Product Finder

Select Language

Blog Fiber

The best practice guide to installing buried microduct


microduct installationWhen it comes to Fiber to the Home (FTTH) installations, microduct is a common choice to protect optical fiber due to its size. This blog post offers best practice advice on installing buried microduct, to help deliver faster, more effective deployments.

Methods of installation

There are four ways of installing direct buried microduct:

  1. In the ground by machine or hand excavating
  2. In a micro or slot-cut trench
  3. Using a mole plow
  4. Inside an existing large diameter duct

For each of these, you should take a number of key steps ahead of installation. Firstly, always cut the microduct with a manufacturer-supplied tube cutter; secondly, before installation, make sure that the sealing plug is in place at the ends of the microduct to prevent dirt and water entering the duct; and lastly, make sure the draw cord is trapped in place by the sealing plug.

With these steps taken, let's now consider best practices for each of the four installation methods in turn:

1) Best practice for Direct in Ground (DIG) installations

Essentially this involves excavating a trench by hand or by machine, and then installing the microduct directly in the ground, before replacing the subsoil and surface. Follow these best practices to achieve an efficient and long-lasting installation:

  • Bury microduct deep enough in the ground to prevent it being damaged by other utilities, rodents, tree roots and freezing ground water
  • Ensure the bottom of the trench is level so that the microduct lies flat; this makes installing the fiber in the duct easier
  • Avoid sharp bends in the duct to make fiber installation easier
  • If possible, put a layer of clean fill in the bottom of the trench before installing the microduct to prevent damage by stones
  • Backfill above and to the side of the microduct, to prevent damage by stones when you compact the backfill above the microduct
  • When installing an access box, support the microduct to maintain its alignment where it passes through the access box

2) Best practice for micro trenching installations

Micro trenches (or slot trenches) are cut into hard surfaces, such as roads and footpaths. Microduct is then installed at the bottom of the shallow, narrow trench which is typically around 12 mm (0.5 inch) wide. Follow these best practices when micro trenching:

  • Ensure the bottom of the trench is level so that the microduct lies flat, to ease fiber installation in the duct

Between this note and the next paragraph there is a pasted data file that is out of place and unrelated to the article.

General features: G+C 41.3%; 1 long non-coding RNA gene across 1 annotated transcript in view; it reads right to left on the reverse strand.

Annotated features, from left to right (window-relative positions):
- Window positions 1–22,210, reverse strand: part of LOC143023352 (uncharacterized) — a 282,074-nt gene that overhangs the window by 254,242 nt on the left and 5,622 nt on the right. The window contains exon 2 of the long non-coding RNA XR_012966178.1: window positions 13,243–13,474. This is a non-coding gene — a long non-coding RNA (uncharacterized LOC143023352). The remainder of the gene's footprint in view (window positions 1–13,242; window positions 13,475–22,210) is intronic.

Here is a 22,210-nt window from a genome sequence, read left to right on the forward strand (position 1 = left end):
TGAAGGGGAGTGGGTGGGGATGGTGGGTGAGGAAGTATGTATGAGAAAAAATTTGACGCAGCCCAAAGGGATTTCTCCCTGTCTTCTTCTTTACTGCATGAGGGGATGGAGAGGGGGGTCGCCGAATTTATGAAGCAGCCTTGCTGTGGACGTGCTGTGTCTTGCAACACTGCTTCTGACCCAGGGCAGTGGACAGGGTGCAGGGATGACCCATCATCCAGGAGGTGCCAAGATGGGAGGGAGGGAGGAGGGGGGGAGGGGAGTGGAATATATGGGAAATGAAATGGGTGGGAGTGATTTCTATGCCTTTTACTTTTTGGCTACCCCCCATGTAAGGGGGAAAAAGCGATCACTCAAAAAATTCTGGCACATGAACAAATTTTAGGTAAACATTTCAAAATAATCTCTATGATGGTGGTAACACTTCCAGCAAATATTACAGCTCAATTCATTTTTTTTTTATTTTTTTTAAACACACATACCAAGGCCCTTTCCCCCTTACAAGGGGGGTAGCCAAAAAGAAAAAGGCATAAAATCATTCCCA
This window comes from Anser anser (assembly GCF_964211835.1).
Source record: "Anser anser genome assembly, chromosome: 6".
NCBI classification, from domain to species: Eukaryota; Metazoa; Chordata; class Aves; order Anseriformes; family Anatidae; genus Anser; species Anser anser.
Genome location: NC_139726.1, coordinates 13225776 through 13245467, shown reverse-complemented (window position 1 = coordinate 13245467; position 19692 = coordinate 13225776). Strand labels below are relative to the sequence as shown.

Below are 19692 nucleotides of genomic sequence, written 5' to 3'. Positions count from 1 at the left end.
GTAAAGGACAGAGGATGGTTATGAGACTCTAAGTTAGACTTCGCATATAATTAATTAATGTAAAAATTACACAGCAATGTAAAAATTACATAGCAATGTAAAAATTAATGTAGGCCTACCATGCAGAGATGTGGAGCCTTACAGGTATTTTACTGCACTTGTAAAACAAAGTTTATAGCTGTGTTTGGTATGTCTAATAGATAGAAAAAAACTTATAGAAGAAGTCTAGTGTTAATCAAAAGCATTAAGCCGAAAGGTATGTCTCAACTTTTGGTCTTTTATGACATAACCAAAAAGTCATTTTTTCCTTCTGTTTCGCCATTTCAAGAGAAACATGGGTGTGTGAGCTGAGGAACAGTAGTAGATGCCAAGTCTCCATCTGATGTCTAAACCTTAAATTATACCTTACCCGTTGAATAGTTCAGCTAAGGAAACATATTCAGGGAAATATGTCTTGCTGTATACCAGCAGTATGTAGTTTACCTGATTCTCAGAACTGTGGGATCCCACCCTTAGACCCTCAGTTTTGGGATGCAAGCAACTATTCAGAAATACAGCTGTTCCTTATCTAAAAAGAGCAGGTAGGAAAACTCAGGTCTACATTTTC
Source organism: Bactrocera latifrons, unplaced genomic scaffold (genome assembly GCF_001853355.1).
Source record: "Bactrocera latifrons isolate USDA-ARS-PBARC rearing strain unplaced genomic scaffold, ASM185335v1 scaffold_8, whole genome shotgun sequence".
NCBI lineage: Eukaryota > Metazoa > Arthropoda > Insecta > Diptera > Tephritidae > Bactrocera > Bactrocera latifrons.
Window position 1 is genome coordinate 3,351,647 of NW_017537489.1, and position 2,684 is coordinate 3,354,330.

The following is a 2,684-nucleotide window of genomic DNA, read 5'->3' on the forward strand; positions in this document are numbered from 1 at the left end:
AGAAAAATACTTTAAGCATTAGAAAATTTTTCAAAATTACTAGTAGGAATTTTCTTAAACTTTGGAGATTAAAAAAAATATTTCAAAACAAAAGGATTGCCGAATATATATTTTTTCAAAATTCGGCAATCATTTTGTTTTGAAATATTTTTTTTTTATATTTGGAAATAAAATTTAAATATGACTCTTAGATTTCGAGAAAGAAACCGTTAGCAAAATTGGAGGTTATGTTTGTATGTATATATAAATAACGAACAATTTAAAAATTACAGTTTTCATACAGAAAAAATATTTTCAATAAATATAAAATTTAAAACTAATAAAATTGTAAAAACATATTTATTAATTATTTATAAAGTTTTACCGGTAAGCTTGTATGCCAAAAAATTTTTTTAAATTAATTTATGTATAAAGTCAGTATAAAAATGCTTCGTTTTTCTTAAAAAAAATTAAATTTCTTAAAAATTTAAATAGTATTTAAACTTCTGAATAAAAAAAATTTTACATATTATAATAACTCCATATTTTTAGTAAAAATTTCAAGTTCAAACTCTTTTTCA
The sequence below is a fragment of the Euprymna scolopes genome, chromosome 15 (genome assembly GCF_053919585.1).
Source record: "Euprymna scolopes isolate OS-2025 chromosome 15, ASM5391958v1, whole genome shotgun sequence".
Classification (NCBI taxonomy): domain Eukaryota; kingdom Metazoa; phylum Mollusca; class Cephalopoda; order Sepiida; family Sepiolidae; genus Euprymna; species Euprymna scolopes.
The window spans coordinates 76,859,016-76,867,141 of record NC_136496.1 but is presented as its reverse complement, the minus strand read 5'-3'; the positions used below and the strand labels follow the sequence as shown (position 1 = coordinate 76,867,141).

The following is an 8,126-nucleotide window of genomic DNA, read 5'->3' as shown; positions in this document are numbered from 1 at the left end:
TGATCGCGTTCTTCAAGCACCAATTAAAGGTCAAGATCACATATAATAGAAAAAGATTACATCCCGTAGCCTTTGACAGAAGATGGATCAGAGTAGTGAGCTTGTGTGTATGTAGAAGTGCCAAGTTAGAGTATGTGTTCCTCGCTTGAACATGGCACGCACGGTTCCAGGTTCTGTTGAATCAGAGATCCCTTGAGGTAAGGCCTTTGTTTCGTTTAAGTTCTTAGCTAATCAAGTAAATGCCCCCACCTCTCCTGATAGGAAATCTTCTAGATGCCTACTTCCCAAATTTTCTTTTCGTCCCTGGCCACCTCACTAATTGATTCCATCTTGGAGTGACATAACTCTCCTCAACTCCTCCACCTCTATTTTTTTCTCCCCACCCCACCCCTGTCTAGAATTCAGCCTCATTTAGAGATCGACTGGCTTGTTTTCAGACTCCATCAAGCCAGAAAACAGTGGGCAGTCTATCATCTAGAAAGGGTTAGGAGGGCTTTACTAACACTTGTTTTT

• The bottom and sides of the slot trench must be dry and clear of debris
  • Avoid sharp bends in the duct to make fiber installation simpler
  • Depending on the roughness of the bottom of the slot, backfill the trench before installing the microduct, to prevent damage by stones
  • Backfill above the microduct to prevent damage
  • Optionally, install a backer rod (polycord) above the top backfill to prevent damage to the microduct from the reinstatement

3) Best practice for mole plow installations

Used on a tractor or excavator, a mole plow cuts a slot similar to a farmer’s plow, with the microduct fed along its back edge and drawn into the hole made in the ground by the tip of the plow. There are two types of plows - vibrating and non-vibrating. The vibrating plow is used where there are roots or small stones in ground because it cuts through the roots and pushes stones out of the way. Follow these best practices when mole plowing:

microduct installation

  • Ensure the ground is even – otherwise, as the mole plow follows the ground contours the route that the microduct takes may not be level
  • Bends in the route must be smooth and wide; if the route is not level and the bends are tight cabling distance is reduced
  • Mole plow only where there are no hard surfaces and there are unlikely to be other services
  • Choose a machine suitable for the type of ground: for soft ground, you will need a machine with wide profile tires or with tracks so that the machine does not sink into the ground
  • If tree roots or small stones are present use a vibrating plow
  • Choose a machine that carries the microduct with it - do not lay the microduct out on the ground to be pulled after the machine, because it will be damaged and stretched

4) Best practice for microduct in duct installations

When installing microduct in larger ducts, follow these best practices to achieve optimum results:

  • Calculate if there is sufficient space in the duct
  • Allow an extra length of duct to compensate for the stretching that happens as the microduct is drawn into the duct
  • Allow for expansion of the microduct if air temperatures or storage temperatures are high.
  • Allow 24 hours to pass before restraining the microduct to allow it to reach the same temperature as the duct and jointing chamber
  • When using a winch to pull in the microduct, do not exceed the maximum pulling force, by using a mechanical fuse; a fuse is not required if pulling in the microduct by hand
  • Always use a swivel to prevent the microduct twisting as it is pulled into the duct
  • Always use a pulling sock to distribute the pulling force over the first part of the microduct

Microducts are a key part of many fiber deployments across the globe. However, as with any type of installation, things can go wrong, adding to time and cost. Therefore, following best practice and using high quality equipment is critical to ensuring successful deployments, time after time.

complete guide to fiber to premises deployment 

Latest Posts

Sign up for the latest product updates & news

Our monthly newsletter is the best way to keep up to date on all things PPC

Sign up